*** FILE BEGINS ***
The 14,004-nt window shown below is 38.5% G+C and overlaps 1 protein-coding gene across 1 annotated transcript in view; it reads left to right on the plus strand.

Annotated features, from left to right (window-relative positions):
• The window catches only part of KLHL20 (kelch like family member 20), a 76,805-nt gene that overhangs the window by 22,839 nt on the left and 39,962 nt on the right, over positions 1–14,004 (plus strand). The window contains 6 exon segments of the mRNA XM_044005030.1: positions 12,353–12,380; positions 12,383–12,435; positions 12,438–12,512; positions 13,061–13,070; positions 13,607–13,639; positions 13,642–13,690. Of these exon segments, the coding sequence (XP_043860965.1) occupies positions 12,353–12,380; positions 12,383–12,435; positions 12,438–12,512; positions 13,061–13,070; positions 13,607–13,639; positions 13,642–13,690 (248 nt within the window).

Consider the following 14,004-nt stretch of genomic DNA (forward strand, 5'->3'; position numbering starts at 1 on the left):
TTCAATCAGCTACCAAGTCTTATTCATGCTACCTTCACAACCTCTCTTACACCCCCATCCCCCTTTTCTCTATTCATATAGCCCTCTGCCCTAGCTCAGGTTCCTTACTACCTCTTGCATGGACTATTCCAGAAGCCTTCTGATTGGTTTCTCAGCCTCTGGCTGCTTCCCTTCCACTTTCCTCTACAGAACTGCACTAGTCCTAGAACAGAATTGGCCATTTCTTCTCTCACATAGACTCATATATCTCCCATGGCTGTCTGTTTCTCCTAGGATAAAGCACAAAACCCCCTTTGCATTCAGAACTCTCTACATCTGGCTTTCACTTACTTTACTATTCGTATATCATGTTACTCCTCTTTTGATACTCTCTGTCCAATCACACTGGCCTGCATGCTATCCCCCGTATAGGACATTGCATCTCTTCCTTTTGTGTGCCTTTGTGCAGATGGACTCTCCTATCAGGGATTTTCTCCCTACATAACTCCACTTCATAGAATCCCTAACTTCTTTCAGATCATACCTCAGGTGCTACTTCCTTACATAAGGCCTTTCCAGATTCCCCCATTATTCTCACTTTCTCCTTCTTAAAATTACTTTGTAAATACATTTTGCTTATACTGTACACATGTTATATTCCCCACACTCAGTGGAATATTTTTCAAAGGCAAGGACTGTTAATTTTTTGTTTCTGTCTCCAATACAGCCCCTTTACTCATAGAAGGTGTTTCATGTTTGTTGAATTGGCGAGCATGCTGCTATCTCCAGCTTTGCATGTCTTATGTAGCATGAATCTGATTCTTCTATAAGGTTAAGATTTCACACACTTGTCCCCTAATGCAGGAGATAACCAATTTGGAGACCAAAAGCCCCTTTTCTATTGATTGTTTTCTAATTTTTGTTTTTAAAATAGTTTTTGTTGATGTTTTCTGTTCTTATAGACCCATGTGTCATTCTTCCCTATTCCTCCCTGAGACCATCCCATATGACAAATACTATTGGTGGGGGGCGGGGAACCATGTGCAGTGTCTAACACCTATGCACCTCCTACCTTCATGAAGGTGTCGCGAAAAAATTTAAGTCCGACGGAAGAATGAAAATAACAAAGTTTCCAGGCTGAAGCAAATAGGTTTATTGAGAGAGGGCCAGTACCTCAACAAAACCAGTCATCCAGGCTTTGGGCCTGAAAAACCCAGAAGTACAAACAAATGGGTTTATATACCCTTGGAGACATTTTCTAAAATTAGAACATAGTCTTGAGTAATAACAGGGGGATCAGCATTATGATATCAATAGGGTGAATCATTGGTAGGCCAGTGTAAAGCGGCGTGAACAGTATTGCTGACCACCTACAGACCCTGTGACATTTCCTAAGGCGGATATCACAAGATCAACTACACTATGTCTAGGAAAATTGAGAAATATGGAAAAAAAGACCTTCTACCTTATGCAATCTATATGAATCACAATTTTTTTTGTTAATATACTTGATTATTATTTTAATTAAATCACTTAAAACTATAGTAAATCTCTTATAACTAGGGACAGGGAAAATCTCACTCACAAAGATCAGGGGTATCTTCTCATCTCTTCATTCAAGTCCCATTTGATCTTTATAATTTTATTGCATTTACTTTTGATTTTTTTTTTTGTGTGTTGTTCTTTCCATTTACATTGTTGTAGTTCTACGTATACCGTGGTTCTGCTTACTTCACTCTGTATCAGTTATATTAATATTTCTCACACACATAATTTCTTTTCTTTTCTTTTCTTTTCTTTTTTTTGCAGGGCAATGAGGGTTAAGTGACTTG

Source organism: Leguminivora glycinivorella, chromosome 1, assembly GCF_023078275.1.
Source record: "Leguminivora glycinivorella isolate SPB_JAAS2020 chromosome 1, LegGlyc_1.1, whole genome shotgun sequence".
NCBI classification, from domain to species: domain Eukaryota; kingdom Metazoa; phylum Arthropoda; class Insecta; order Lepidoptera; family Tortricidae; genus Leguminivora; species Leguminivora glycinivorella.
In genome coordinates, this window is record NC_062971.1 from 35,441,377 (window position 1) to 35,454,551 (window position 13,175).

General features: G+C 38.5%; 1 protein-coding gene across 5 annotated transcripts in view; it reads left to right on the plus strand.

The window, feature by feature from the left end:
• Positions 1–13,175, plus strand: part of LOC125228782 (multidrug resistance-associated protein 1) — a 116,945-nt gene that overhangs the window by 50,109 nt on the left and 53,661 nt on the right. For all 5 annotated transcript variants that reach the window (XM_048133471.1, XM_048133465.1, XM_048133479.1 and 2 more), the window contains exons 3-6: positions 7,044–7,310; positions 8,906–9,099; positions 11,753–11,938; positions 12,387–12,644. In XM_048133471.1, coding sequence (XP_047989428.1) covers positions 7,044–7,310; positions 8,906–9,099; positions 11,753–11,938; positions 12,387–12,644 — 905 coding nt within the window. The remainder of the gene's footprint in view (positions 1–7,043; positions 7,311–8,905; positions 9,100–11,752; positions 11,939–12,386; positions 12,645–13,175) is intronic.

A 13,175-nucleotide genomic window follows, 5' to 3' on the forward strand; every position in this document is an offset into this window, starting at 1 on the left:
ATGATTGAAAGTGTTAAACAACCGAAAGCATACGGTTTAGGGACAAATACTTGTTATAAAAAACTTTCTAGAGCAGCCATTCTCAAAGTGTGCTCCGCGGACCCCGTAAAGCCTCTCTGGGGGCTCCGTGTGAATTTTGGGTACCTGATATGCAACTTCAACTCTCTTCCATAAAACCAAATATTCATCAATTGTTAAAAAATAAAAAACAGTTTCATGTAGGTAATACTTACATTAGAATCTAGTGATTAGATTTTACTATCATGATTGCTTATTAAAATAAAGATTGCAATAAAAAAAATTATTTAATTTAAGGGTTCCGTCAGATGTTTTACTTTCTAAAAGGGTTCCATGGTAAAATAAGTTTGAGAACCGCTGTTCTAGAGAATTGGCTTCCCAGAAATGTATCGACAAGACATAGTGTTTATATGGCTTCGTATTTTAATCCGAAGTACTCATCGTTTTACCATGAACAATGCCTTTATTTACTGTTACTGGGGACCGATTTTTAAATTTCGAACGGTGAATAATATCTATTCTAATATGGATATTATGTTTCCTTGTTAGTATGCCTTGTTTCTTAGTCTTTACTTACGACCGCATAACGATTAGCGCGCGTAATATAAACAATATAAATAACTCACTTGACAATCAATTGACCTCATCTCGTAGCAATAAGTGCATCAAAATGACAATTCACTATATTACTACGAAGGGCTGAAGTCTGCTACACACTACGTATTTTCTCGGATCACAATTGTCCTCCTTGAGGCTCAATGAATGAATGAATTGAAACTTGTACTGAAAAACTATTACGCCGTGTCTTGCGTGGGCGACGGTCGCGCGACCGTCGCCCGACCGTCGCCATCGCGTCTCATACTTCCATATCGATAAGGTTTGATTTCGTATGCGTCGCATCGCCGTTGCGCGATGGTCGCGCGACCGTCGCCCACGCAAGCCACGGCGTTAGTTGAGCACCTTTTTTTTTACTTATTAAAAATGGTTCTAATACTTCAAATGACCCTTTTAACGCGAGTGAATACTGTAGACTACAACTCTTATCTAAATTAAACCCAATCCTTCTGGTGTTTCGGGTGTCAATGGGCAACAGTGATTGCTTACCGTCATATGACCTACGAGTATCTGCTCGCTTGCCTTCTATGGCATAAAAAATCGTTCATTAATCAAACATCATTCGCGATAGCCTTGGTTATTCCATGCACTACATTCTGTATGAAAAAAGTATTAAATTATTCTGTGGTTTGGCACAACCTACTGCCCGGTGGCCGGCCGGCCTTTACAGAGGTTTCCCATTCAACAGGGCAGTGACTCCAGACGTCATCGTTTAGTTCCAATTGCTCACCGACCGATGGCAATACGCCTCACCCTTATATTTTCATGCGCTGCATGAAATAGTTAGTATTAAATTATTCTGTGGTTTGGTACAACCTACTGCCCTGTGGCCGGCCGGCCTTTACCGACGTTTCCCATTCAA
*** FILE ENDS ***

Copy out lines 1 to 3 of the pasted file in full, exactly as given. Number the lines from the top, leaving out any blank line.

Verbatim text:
The 14,004-nt window shown below is 38.5% G+C and overlaps 1 protein-coding gene across 1 annotated transcript in view; it reads left to right on the plus strand.

Annotated features, from left to right (window-relative positions):
• The window catches only part of KLHL20 (kelch like family member 20), a 76,805-nt gene that overhangs the window by 22,839 nt on the left and 39,962 nt on the right, over positions 1–14,004 (plus strand). The window contains 6 exon segments of the mRNA XM_044005030.1: positions 12,353–12,380; positions 12,383–12,435; positions 12,438–12,512; positions 13,061–13,070; positions 13,607–13,639; positions 13,642–13,690. Of these exon segments, the coding sequence (XP_043860965.1) occupies positions 12,353–12,380; positions 12,383–12,435; positions 12,438–12,512; positions 13,061–13,070; positions 13,607–13,639; positions 13,642–13,690 (248 nt within the window).